How churches are contributing billions to the social good of our nation

07 Jun 2022

Nigel Walter Architect and academic specialising in heritage and community formation

Can you measure the value of mental health, wellbeing and food for the family on a spreadsheet? The National Churches Trust has done just that, and the figures are staggering

How do you put a price on wellbeing? In a world obsessed with balance sheets and metrics, the social goods that charities produce are easily overlooked. But as the Government struggles to provide social care amid a surging cost of living crisis, one of the oldest institutions in our country is (almost unnoticed) contributing billions to the national balance sheet. 

Most of us may not worship on a regular basis, if ever, but the National Churches Trust gives grants to help keep church buildings open and in use, recognising that these often surprising buildings retain an important role in a thriving local community. The Trust works across the UK and with all Christian denominations helping ensure church buildings remain at the centre of community life; in the wake of the pandemic Historic England tasked them with distributing £3.5m of Heritage Stimulus Fund cash to 32 communities. 

To which many of us may ask simply… why? The answer is in the social capital and benefits these hubs provide. And the figures are staggering.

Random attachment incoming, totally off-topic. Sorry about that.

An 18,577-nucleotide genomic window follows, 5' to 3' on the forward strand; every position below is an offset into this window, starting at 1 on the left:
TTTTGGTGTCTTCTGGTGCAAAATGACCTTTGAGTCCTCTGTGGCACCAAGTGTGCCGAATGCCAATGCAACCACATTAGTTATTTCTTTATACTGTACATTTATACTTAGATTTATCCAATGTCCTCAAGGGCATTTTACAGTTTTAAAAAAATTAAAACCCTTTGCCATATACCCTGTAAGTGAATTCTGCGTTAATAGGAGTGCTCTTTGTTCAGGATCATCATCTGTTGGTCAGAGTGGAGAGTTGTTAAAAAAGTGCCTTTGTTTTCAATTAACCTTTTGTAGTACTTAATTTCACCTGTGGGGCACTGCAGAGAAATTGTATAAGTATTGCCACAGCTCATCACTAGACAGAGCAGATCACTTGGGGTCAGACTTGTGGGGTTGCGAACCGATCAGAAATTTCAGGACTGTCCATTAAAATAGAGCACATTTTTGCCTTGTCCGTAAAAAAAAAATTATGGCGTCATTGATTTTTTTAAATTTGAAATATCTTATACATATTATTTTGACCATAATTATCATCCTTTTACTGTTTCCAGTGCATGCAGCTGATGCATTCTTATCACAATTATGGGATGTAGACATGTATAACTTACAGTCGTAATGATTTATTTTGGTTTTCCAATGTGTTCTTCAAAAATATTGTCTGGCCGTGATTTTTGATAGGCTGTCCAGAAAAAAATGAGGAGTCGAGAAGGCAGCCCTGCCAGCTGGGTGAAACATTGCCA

Alongside grant giving, the Trust has a campaigning remit, and in 2020 conducted pioneering research with economic consultants State of Life to quantify the economic and social value of church buildings to local communities and to the nation. This was published in October 2020 in the House of Good report. Applying HM Treasury’s Green Book methodology, the research looked at two types of value – first, market value and replacement cost; second, non-market (wellbeing) value. 

The market value of church buildings was estimated in 2020 to be worth upwards of £2.4bn, but this isn’t about their value as real estate, rather what they provide.

Direct economic value came in at £1.4 billion per year – this includes the day-to-day work carried out in the buildings, clergy and staff employment costs, maintenance and utilities costs, and income from hiring, tourism and giving.

Next came the cost of replacement for their provision of social good: over £200 million per year. This is the cost to Government of replacing the social and community services provided in church buildings, such as counselling and mental health services, food banks, youth groups, and drug and alcohol support. These four key areas are important because of the number and scale of these activities in church buildings. 

Third we have the economic value of volunteers in and around churches: £850 million per year. This huge amount is the sum of many individual volunteer hours from the congregation and wider community in providing social and community good in church buildings. The average number of volunteer hours provided per church has doubled in the last decade, and now exceeds 2,500 per year.

It doesn’t end there. Next we have non-market or social value, which was estimated to be £10 billion per year.